Mike Crawley of Britain spent three months in Addis Ababa, Ethiopia, living and training at the Running Across Borders camp, an organization that aims to provide opportunities to young people through running. He shares some insight into his experiences in the following piece. Read more at his blog, http://mikerunsawayfromhome.wordpress.com/.
Coffee and long distance runners are two of Ethiopia’s most valuable exports, and when one steps outside at five thirty in the morning it is to the sight of women preparing coffee on charcoal stoves and weary runners sleepily making their way toward the forest. Most of my days in Addis Ababa, Ethiopia’s capital city, started this way: with a five-minute walk to wake up and a run of at least an hour. Ethiopians, who alongside their East African rivals from Kenya account for a high percentage of the top long-distance runners in the world, do a lot of their running at quite an easy pace, weaving in and out of Eucalyptus trees in the forests to shouts of encouragement from people walking to work. ‘Iso ambessa’ was my favorite of these phrases, – meaning ‘keep going, lion’. Unlike in my native Britain, the shouts that runners receive in Ethiopia are exclusively positive. During my time in Ethiopia I lived at the Running Across Borders training camp, and did most of my running with a young runner called Gudisa. We were frequently joined on these morning runs by other athletes, who would run along behind us for a while before disappearing into the trees.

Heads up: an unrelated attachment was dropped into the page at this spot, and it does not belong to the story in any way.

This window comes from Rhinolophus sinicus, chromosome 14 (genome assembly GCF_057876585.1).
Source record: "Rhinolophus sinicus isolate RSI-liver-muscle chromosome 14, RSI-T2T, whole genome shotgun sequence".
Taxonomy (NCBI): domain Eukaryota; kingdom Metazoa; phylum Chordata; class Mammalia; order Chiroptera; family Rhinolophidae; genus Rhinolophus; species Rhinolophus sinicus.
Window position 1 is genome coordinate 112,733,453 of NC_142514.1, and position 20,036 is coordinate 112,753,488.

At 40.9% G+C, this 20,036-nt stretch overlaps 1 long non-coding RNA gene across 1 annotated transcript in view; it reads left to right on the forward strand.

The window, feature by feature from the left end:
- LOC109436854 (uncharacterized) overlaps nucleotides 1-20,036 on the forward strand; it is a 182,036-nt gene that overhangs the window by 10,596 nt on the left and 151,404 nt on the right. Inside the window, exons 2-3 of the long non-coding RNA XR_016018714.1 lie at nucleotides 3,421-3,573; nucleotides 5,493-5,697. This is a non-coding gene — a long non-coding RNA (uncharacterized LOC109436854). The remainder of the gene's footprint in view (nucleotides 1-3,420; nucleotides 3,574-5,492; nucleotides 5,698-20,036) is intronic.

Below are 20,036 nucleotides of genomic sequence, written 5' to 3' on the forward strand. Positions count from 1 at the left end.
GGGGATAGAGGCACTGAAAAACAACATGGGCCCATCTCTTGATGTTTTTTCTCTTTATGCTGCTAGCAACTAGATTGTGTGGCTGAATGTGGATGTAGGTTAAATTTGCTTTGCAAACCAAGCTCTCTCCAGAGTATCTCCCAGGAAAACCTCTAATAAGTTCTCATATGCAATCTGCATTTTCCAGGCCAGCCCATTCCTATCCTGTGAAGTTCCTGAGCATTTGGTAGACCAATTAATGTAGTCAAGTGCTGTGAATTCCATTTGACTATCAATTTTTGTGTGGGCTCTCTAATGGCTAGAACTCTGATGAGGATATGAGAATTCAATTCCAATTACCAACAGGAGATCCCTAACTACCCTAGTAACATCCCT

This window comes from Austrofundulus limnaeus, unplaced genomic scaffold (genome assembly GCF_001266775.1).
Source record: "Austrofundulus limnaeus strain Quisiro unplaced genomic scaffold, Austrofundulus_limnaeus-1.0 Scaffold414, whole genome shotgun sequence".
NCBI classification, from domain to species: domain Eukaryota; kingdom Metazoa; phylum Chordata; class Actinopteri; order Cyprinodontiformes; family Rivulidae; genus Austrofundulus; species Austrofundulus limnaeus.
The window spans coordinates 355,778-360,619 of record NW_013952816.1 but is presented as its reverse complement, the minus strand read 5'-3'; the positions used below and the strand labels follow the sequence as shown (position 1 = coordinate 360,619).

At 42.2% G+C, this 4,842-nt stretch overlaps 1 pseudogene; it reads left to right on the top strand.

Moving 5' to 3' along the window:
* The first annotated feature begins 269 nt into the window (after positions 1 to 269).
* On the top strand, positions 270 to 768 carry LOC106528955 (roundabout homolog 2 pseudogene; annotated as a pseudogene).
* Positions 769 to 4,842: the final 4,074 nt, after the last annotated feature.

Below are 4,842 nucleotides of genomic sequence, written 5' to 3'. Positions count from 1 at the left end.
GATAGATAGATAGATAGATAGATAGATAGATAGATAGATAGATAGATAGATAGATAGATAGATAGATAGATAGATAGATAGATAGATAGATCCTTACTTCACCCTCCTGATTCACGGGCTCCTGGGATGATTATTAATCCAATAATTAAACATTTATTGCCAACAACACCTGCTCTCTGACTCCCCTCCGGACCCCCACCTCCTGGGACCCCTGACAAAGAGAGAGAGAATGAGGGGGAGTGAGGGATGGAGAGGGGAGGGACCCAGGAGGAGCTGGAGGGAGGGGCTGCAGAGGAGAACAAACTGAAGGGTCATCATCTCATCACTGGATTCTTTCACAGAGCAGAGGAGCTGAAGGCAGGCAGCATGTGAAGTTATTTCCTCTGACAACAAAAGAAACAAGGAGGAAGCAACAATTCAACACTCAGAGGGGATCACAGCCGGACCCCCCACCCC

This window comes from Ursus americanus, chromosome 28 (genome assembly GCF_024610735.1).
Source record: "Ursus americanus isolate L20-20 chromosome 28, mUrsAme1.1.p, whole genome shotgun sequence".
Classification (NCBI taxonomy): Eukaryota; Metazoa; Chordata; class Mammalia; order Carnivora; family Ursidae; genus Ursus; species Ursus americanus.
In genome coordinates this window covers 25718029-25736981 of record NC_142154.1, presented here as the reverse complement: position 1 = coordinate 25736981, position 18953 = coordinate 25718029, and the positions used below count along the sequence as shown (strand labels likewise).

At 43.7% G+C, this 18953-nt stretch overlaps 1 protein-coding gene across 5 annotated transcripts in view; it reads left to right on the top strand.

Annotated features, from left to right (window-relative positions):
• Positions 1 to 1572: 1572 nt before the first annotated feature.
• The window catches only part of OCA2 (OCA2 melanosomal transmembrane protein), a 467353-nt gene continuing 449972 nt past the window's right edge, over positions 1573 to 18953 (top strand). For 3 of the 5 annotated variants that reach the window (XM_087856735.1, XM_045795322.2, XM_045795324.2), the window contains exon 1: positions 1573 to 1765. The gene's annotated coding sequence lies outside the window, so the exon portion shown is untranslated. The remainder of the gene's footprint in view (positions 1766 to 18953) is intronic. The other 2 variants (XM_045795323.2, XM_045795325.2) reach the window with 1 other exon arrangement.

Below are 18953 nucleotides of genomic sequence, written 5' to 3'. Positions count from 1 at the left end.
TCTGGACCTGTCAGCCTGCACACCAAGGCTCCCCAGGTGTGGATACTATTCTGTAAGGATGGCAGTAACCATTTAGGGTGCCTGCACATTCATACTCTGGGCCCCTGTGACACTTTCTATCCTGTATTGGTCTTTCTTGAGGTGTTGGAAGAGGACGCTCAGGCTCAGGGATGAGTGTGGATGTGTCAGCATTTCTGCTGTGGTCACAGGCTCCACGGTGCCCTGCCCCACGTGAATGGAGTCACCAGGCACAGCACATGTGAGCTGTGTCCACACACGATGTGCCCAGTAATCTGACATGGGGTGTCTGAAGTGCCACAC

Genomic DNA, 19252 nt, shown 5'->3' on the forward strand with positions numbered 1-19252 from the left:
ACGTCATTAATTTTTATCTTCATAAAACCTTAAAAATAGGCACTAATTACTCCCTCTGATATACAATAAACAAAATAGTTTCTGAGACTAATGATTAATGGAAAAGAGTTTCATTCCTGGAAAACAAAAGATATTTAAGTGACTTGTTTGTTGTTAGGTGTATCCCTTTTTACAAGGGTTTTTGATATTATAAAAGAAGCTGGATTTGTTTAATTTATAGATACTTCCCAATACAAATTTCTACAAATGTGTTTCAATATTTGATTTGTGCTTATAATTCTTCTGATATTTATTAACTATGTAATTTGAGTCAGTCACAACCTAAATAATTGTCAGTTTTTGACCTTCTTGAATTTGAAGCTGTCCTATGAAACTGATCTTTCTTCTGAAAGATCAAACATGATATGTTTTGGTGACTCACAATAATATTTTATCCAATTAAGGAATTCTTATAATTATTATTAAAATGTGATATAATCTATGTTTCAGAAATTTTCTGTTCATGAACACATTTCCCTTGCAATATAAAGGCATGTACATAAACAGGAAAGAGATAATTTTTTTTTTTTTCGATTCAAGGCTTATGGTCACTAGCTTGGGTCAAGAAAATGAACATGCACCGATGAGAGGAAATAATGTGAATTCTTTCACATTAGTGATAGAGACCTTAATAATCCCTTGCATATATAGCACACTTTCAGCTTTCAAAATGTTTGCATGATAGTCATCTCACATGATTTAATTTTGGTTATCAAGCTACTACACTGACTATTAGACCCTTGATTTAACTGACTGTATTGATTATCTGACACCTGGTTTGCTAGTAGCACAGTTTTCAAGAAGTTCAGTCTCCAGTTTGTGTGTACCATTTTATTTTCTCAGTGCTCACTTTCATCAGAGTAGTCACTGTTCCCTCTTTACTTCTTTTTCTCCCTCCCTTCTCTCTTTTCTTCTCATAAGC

My instinct when going out for a run is usually to find a route that allows me to cover a decent amount of ground — an out-and-back or a big loop — but in Addis we would often run for over an hour without going more than a mile from the house. The tendency is to run zigzags up and down the hills, with whomever is leading the run seemingly picking the route entirely at random while changing pace every now and then with pure enjoyment. Ethiopians have a natural aversion to running on the roads – the only exception being Saturday’s tempo run – so nearly all of their running is done on soft surfaces, meaning they can do a lot of it without worrying about risking injury. There is a definite sense of camaraderie and playfulness when running in Ethiopian, which certainly makes the hours of running pass more quickly, as opposed to other parts of the where most people mostly train alone. There are few chances to compete in Ethiopia, and yet hundreds of young runners are patiently putting in their the miles, hoping to make it onto a team and eventually win the chance to compete abroad.